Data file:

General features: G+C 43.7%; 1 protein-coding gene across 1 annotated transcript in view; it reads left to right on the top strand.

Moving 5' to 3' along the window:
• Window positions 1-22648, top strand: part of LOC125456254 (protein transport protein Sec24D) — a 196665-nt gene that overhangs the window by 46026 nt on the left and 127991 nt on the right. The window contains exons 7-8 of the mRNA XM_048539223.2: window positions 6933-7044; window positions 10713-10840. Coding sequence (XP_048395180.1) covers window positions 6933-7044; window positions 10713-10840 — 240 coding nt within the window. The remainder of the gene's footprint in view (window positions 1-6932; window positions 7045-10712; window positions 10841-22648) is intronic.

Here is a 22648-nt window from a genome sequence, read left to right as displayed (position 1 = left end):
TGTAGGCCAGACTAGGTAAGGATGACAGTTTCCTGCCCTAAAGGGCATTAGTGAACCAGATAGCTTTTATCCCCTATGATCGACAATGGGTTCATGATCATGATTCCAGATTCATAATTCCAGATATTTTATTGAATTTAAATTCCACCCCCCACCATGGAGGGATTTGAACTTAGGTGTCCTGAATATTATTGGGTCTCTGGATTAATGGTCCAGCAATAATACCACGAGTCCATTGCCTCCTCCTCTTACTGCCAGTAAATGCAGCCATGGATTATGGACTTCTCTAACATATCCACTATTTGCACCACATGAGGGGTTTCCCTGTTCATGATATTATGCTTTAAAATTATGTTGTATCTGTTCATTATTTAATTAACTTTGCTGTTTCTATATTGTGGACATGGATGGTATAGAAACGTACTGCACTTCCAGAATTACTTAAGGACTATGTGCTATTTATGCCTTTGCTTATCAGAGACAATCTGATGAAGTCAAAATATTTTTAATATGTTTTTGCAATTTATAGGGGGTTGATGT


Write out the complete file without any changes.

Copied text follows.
General features: G+C 43.7%; 1 protein-coding gene across 1 annotated transcript in view; it reads left to right on the top strand.

Moving 5' to 3' along the window:
• Window positions 1-22648, top strand: part of LOC125456254 (protein transport protein Sec24D) — a 196665-nt gene that overhangs the window by 46026 nt on the left and 127991 nt on the right. The window contains exons 7-8 of the mRNA XM_048539223.2: window positions 6933-7044; window positions 10713-10840. Coding sequence (XP_048395180.1) covers window positions 6933-7044; window positions 10713-10840 — 240 coding nt within the window. The remainder of the gene's footprint in view (window positions 1-6932; window positions 7045-10712; window positions 10841-22648) is intronic.

Here is a 22648-nt window from a genome sequence, read left to right as displayed (position 1 = left end):
TGTAGGCCAGACTAGGTAAGGATGACAGTTTCCTGCCCTAAAGGGCATTAGTGAACCAGATAGCTTTTATCCCCTATGATCGACAATGGGTTCATGATCATGATTCCAGATTCATAATTCCAGATATTTTATTGAATTTAAATTCCACCCCCCACCATGGAGGGATTTGAACTTAGGTGTCCTGAATATTATTGGGTCTCTGGATTAATGGTCCAGCAATAATACCACGAGTCCATTGCCTCCTCCTCTTACTGCCAGTAAATGCAGCCATGGATTATGGACTTCTCTAACATATCCACTATTTGCACCACATGAGGGGTTTCCCTGTTCATGATATTATGCTTTAAAATTATGTTGTATCTGTTCATTATTTAATTAACTTTGCTGTTTCTATATTGTGGACATGGATGGTATAGAAACGTACTGCACTTCCAGAATTACTTAAGGACTATGTGCTATTTATGCCTTTGCTTATCAGAGACAATCTGATGAAGTCAAAATATTTTTAATATGTTTTTGCAATTTATAGGGGGTTGATGT